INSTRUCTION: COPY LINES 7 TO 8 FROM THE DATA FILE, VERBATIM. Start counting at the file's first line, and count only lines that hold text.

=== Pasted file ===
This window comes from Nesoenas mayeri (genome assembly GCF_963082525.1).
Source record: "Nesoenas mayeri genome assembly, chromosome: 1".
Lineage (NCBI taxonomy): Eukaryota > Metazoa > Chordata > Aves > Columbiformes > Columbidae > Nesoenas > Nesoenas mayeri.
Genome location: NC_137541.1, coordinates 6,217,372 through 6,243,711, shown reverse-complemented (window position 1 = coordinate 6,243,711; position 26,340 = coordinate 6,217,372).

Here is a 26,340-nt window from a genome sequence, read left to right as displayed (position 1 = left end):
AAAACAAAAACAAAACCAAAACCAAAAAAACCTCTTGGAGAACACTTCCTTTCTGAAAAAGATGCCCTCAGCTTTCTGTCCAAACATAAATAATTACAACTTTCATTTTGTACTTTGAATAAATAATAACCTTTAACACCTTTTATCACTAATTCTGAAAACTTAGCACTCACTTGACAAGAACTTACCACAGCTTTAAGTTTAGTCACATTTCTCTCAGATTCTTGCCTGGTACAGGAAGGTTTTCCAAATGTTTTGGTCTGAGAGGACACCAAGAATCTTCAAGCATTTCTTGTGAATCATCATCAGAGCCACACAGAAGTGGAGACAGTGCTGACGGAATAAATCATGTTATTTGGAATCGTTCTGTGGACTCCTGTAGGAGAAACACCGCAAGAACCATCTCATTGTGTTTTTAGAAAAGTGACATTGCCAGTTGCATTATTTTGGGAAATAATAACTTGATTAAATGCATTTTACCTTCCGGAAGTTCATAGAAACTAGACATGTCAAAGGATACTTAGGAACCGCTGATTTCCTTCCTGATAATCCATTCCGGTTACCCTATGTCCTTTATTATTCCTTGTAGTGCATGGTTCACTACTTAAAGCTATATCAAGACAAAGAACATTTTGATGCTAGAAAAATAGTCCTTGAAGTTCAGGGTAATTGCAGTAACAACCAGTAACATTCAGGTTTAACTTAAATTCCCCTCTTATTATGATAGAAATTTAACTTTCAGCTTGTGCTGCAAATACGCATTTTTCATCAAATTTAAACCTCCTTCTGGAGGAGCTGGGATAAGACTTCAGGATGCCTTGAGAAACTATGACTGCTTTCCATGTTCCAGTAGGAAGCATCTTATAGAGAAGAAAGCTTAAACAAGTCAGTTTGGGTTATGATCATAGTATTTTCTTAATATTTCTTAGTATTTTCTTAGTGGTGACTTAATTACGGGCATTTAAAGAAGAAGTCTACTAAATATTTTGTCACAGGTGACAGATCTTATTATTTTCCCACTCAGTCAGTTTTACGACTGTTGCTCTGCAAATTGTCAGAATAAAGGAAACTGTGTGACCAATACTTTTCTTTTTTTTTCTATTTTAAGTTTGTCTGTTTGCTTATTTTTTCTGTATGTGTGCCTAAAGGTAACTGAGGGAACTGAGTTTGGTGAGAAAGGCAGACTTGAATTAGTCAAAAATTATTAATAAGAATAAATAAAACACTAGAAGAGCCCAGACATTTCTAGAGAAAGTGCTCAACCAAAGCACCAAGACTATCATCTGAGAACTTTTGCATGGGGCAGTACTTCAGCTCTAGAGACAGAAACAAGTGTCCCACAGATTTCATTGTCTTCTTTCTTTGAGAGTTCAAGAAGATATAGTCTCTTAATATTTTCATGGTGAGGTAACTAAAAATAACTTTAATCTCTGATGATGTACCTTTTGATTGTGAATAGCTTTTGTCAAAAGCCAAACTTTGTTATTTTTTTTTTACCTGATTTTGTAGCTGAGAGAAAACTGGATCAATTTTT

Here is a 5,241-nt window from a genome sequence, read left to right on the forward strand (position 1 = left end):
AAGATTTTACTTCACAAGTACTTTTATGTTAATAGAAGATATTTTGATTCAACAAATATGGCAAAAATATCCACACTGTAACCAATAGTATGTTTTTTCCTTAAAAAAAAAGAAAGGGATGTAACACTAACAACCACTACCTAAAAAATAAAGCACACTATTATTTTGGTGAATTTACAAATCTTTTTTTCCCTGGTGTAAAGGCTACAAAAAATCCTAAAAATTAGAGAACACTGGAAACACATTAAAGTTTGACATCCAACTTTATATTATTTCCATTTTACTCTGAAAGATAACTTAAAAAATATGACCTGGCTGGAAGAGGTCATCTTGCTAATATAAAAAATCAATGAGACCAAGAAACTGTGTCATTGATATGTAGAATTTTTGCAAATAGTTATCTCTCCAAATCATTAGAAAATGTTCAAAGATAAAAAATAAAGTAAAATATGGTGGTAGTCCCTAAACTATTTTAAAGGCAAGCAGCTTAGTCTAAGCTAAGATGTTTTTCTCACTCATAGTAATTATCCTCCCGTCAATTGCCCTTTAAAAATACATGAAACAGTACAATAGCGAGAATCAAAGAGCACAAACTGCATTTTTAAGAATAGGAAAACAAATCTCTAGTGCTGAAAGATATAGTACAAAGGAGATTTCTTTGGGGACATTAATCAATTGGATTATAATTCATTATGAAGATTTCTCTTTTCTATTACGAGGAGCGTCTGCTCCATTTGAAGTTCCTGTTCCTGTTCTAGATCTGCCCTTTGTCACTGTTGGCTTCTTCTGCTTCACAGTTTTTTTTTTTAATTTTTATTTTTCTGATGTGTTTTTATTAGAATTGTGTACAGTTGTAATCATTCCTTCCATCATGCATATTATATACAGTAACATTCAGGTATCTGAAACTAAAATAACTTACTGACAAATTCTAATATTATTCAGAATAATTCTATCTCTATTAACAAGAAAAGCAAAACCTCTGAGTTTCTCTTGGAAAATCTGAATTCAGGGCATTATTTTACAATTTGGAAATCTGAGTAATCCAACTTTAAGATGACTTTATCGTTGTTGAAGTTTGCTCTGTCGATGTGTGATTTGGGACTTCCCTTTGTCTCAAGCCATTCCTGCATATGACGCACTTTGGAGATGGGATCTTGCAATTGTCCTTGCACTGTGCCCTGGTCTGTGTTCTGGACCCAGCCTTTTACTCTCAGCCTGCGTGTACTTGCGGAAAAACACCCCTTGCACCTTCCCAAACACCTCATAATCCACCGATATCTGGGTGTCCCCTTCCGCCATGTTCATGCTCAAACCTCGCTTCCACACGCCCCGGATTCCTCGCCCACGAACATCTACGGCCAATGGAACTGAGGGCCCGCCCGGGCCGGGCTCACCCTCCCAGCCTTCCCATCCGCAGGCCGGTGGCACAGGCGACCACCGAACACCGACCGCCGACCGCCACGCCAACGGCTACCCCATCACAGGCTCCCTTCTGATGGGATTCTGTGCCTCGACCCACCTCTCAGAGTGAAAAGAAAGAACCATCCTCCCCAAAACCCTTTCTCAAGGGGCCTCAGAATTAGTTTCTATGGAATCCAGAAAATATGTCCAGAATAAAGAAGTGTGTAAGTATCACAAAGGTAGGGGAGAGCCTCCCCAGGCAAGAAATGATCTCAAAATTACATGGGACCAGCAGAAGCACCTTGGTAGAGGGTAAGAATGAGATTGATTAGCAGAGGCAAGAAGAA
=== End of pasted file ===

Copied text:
Here is a 5,241-nt window from a genome sequence, read left to right on the forward strand (position 1 = left end):
AAGATTTTACTTCACAAGTACTTTTATGTTAATAGAAGATATTTTGATTCAACAAATATGGCAAAAATATCCACACTGTAACCAATAGTATGTTTTTTCCTTAAAAAAAAAGAAAGGGATGTAACACTAACAACCACTACCTAAAAAATAAAGCACACTATTATTTTGGTGAATTTACAAATCTTTTTTTCCCTGGTGTAAAGGCTACAAAAAATCCTAAAAATTAGAGAACACTGGAAACACATTAAAGTTTGACATCCAACTTTATATTATTTCCATTTTACTCTGAAAGATAACTTAAAAAATATGACCTGGCTGGAAGAGGTCATCTTGCTAATATAAAAAATCAATGAGACCAAGAAACTGTGTCATTGATATGTAGAATTTTTGCAAATAGTTATCTCTCCAAATCATTAGAAAATGTTCAAAGATAAAAAATAAAGTAAAATATGGTGGTAGTCCCTAAACTATTTTAAAGGCAAGCAGCTTAGTCTAAGCTAAGATGTTTTTCTCACTCATAGTAATTATCCTCCCGTCAATTGCCCTTTAAAAATACATGAAACAGTACAATAGCGAGAATCAAAGAGCACAAACTGCATTTTTAAGAATAGGAAAACAAATCTCTAGTGCTGAAAGATATAGTACAAAGGAGATTTCTTTGGGGACATTAATCAATTGGATTATAATTCATTATGAAGATTTCTCTTTTCTATTACGAGGAGCGTCTGCTCCATTTGAAGTTCCTGTTCCTGTTCTAGATCTGCCCTTTGTCACTGTTGGCTTCTTCTGCTTCACAGTTTTTTTTTTTAATTTTTATTTTTCTGATGTGTTTTTATTAGAATTGTGTACAGTTGTAATCATTCCTTCCATCATGCATATTATATACAGTAACATTCAGGTATCTGAAACTAAAATAACTTACTGACAAATTCTAATATTATTCAGAATAATTCTATCTCTATTAACAAGAAAAGCAAAACCTCTGAGTTTCTCTTGGAAAATCTGAATTCAGGGCATTATTTTACAATTTGGAAATCTGAGTAATCCAACTTTAAGATGACTTTATCGTTGTTGAAGTTTGCTCTGTCGATGTGTGATTTGGGACTTCCCTTTGTCTCAAGCCATTCCTGCATATGACGCACTTTGGAGATGGGATCTTGCAATTGTCCTTGCACTGTGCCCTGGTCTGTGTTCTGGACCCAGCCTTTTACTCTCAGCCTGCGTGTACTTGCGGAAAAACACCCCTTGCACCTTCCCAAACACCTCATAATCCACCGATATCTGGGTGTCCCCTTCCGCCATGTTCATGCTCAAACCTCGCTTCCACACGCCCCGGATTCCTCGCCCACGAACATCTACGGCCAATGGAACTGAGGGCCCGCCCGGGCCGGGCTCACCCTCCCAGCCTTCCCATCCGCAGGCCGGTGGCACAGGCGACCACCGAACACCGACCGCCGACCGCCACGCCAACGGCTACCCCATCACAGGCTCCCTTCTGATGGGATTCTGTGCCTCGACCCACCTCTCAGAGTGAAAAGAAAGAACCATCCTCCCCAAAACCCTTTCTCAAGGGGCCTCAGAATTAGTTTCTATGGAATCCAGAAAATATGTCCAGAATAAAGAAGTGTGTAAGTATCACAAAGGTAGGGGAGAGCCTCCCCAGGCAAGAAATGATCTCAAAATTACATGGGACCAGCAGAAGCACCTTGGTAGAGGGTAAGAATGAGATTGATTAGCAGAGGCAAGAAGAA